Freeport swimmer prepares to defend titles
By Paul Kogut
Published: Sunday, December 9, 2012, 11:50 p.m.
Updated: Monday, December 10, 2012
Freeport's Bria Otwell became a freshman sensation last season when she upset older, more experienced swimmers and emerged from the pool with two WPIAL Class AA titles.
Otwell is determined to avoid a sophomore setback but said it won't be easy.
She captured gold medals in the 200-yard individual medley and 500-yard freestyle at the WPIAL finals. She also placed fifth and seventh, respectively, at the PIAA meet.
Otwell's stronger and more experienced. On the other hand, she's no longer a relatively unknown ninth-grader. She's become a top target for competition.
“The WPIAL is still a big challenge,” Otwell said. “There's a bunch of great girls. I'm even more nervous for WPIALs this season. Last year, as a freshman, there were no expectations. Not to sound cocky, but the other girls will be out there for blood. They know my name. They know what I can do. My goal is to win WPIALs again and go for a win at states.”
The WPIAL championships are set for Feb. 26 through March 1, and the state finals will follow in mid-March.
About two months ago, Otwell suffered a partial tear in the quadriceps muscle of her left thigh. The injury didn't require surgery, but she said it will slow her breaststroke, which requires great leg strength, at least for a while. The breaststroke is one of the four styles used in the individual medley.
“The leg doesn't hurt, but it gets fatigued,” Otwell said.
Another major and more positive change, Otwell said, is her method of schooling. Last year, she was cyber schooled, which helped accommodate a grueling practice schedule that often included waking at 4:30 a.m. for a workout before school.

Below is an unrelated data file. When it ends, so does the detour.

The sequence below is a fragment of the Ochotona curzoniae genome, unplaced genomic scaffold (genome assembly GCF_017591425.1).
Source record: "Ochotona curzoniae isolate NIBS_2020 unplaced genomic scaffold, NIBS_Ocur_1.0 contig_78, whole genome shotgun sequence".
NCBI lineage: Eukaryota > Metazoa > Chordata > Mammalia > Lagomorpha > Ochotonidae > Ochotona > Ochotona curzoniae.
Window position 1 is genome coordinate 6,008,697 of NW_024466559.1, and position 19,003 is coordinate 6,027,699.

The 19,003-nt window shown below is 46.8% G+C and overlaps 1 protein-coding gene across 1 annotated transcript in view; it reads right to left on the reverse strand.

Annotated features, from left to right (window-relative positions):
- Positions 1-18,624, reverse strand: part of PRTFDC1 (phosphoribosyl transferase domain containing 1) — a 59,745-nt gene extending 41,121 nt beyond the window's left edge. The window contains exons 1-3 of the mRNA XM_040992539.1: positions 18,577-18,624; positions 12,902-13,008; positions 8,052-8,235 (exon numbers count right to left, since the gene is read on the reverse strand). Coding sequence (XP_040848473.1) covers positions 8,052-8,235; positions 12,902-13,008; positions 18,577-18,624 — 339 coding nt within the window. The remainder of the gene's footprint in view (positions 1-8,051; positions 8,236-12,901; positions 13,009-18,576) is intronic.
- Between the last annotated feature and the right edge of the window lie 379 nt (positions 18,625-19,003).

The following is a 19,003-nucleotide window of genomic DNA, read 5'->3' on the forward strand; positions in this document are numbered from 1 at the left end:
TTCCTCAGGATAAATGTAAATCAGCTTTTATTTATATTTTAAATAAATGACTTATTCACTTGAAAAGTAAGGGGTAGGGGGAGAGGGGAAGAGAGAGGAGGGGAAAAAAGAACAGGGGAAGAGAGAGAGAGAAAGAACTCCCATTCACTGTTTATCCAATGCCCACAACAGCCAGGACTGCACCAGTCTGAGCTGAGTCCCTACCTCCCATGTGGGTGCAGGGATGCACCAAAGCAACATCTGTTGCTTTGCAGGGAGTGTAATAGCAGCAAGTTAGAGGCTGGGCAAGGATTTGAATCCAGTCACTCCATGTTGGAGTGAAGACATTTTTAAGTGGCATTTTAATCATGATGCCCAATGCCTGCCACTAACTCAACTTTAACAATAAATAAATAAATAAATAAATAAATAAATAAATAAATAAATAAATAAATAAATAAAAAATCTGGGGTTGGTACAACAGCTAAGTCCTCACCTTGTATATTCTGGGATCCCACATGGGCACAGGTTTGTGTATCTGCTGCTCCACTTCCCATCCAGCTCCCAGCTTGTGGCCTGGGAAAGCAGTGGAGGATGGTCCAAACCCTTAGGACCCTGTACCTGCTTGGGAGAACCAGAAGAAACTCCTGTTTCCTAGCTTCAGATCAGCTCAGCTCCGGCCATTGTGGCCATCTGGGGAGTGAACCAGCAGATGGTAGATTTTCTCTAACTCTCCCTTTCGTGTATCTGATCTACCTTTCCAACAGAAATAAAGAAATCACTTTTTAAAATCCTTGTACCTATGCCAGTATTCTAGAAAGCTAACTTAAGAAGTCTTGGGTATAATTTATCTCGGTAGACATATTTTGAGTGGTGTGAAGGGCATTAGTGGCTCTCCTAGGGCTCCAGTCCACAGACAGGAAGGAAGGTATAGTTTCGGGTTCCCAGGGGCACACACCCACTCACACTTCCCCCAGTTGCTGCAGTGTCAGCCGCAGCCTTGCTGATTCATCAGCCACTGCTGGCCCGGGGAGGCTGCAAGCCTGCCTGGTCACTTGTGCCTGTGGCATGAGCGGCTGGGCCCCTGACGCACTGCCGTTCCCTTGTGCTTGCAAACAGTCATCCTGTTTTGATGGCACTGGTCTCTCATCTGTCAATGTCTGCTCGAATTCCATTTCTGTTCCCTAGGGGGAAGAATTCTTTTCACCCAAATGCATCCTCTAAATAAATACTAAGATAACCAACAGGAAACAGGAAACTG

But cyber schooling made it more difficult for Otwell to interact directly with others and enjoy a typical high school experience. She's thrilled to attend public school again, even though her practice schedule still is challenging.
“I missed my friends,” she said.
Also in Class AA, St. Joseph senior Holly Stein is eager to make a run at a WPIAL championship after finishing less than a second short of that goal last season.
Stein (1:07.18) was passed late and placed second to South Fayette's Morgan Fink (1:06.78) in the 100 breaststroke. Again, the title could come down to Stein and Fink, who's also a senior.
“It's something I'm preparing for,” Stein said. “I was really into my race at the beginning, and I could see I was winning. That got into my head a little, and I got out of rhythm. I need to try to focus more and concentrate on my own race rather than what other people are doing.”
Stein, who has scholarship offers from Division II California (Pa.) and Edinboro, also finished ninth in the 200 IM at WPIALs. She qualified for states in both of her primary events.
Stein started lifting weights this past summer and feels much stronger heading into this season. Even though she'd like to win a WPIAL title, she said her times are more important to colleges.
“I would like to get around 1:06 or maybe even 1:05 (in the 100 breaststroke),” Stein said.
Among local boys, Knoch senior Ian Lindsey appears to be the top returning swimmer after taking third place in the 100 breaststroke at the WPIAL Class AA championships.
Lindsey (1:01.50) had the misfortune to compete against two standout seniors. Quaker Valley's Bobby Francis (58.44) and Shady Side Academy's Grant Zentgraf (58.60) each broke the previous WPIAL meet record.
Francis and Zentgraf have graduated, leaving Lindsey among the favorites to claim the crown this season. Indiana senior John Haycock (1:01.56) took fourth and could challenge Lindsey for top honors.
“John Haycock is very fast,” Lindsey said. “I raced him (in YMCA competition) this year already and beat him. I'm hoping it will be between me and him. He'll push me to get better.”
Lindsey, who has received interest from Division II Clarion, injured his shoulder during the summer but said he feels “great.”
“It was a slight labrum tear,” Lindsey said. “I had to work on building more muscle. It wasn't anything major. It would have turned into something bigger if I hadn't been careful.”
In coaching news, former WPIAL standout Beth (Karaica) Brancato was hired to lead the swim teams at her alma mater, Highlands.
Brancato earned All-American recognition at Nebraska in 1997, '98 and '99. For the Cornhuskers, she was a member of two relay teams — the 200 freestyle (1:31.06) and 400 freestyle (3:18.46) — that still hold school records.
Paul Kogut is a staff writer for Trib Total Media. He can be reached at email@example.com or 724-224-2696.
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